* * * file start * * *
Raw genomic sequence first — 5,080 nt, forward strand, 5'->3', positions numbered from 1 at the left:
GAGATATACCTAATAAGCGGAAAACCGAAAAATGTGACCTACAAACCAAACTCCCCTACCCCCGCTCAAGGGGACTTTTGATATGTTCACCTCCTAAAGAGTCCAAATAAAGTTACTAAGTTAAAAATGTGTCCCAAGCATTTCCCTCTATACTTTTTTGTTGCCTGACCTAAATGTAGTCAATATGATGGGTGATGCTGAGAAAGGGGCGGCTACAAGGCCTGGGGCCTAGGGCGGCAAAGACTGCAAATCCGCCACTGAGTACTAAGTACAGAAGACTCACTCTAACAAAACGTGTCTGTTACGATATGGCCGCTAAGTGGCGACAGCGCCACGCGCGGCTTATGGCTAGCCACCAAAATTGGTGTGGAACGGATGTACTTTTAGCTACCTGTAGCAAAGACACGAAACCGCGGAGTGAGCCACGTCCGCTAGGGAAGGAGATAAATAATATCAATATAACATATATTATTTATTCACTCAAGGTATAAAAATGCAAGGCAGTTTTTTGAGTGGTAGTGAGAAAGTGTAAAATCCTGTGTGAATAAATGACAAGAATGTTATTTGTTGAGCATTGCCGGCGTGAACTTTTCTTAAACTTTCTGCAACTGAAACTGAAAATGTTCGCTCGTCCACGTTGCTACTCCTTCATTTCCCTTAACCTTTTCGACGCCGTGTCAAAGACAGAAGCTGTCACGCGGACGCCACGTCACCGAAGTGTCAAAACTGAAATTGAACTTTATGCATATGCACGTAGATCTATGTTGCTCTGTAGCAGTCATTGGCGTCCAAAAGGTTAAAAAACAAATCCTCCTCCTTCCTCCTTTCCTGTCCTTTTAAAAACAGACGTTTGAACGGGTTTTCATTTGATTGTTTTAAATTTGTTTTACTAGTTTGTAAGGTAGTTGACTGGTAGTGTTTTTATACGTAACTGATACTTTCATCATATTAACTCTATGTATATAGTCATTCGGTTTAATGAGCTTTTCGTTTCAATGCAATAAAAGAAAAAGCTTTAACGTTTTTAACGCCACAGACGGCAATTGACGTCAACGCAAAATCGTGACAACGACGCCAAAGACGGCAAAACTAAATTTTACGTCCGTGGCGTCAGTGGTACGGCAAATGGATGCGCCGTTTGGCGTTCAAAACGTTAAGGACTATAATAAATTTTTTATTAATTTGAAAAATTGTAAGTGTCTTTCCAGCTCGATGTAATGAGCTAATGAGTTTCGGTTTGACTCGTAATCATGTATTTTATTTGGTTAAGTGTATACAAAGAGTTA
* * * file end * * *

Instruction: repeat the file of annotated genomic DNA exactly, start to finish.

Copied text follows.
Raw genomic sequence first — 5,080 nt, forward strand, 5'->3', positions numbered from 1 at the left:
GAGATATACCTAATAAGCGGAAAACCGAAAAATGTGACCTACAAACCAAACTCCCCTACCCCCGCTCAAGGGGACTTTTGATATGTTCACCTCCTAAAGAGTCCAAATAAAGTTACTAAGTTAAAAATGTGTCCCAAGCATTTCCCTCTATACTTTTTTGTTGCCTGACCTAAATGTAGTCAATATGATGGGTGATGCTGAGAAAGGGGCGGCTACAAGGCCTGGGGCCTAGGGCGGCAAAGACTGCAAATCCGCCACTGAGTACTAAGTACAGAAGACTCACTCTAACAAAACGTGTCTGTTACGATATGGCCGCTAAGTGGCGACAGCGCCACGCGCGGCTTATGGCTAGCCACCAAAATTGGTGTGGAACGGATGTACTTTTAGCTACCTGTAGCAAAGACACGAAACCGCGGAGTGAGCCACGTCCGCTAGGGAAGGAGATAAATAATATCAATATAACATATATTATTTATTCACTCAAGGTATAAAAATGCAAGGCAGTTTTTTGAGTGGTAGTGAGAAAGTGTAAAATCCTGTGTGAATAAATGACAAGAATGTTATTTGTTGAGCATTGCCGGCGTGAACTTTTCTTAAACTTTCTGCAACTGAAACTGAAAATGTTCGCTCGTCCACGTTGCTACTCCTTCATTTCCCTTAACCTTTTCGACGCCGTGTCAAAGACAGAAGCTGTCACGCGGACGCCACGTCACCGAAGTGTCAAAACTGAAATTGAACTTTATGCATATGCACGTAGATCTATGTTGCTCTGTAGCAGTCATTGGCGTCCAAAAGGTTAAAAAACAAATCCTCCTCCTTCCTCCTTTCCTGTCCTTTTAAAAACAGACGTTTGAACGGGTTTTCATTTGATTGTTTTAAATTTGTTTTACTAGTTTGTAAGGTAGTTGACTGGTAGTGTTTTTATACGTAACTGATACTTTCATCATATTAACTCTATGTATATAGTCATTCGGTTTAATGAGCTTTTCGTTTCAATGCAATAAAAGAAAAAGCTTTAACGTTTTTAACGCCACAGACGGCAATTGACGTCAACGCAAAATCGTGACAACGACGCCAAAGACGGCAAAACTAAATTTTACGTCCGTGGCGTCAGTGGTACGGCAAATGGATGCGCCGTTTGGCGTTCAAAACGTTAAGGACTATAATAAATTTTTTATTAATTTGAAAAATTGTAAGTGTCTTTCCAGCTCGATGTAATGAGCTAATGAGTTTCGGTTTGACTCGTAATCATGTATTTTATTTGGTTAAGTGTATACAAAGAGTTA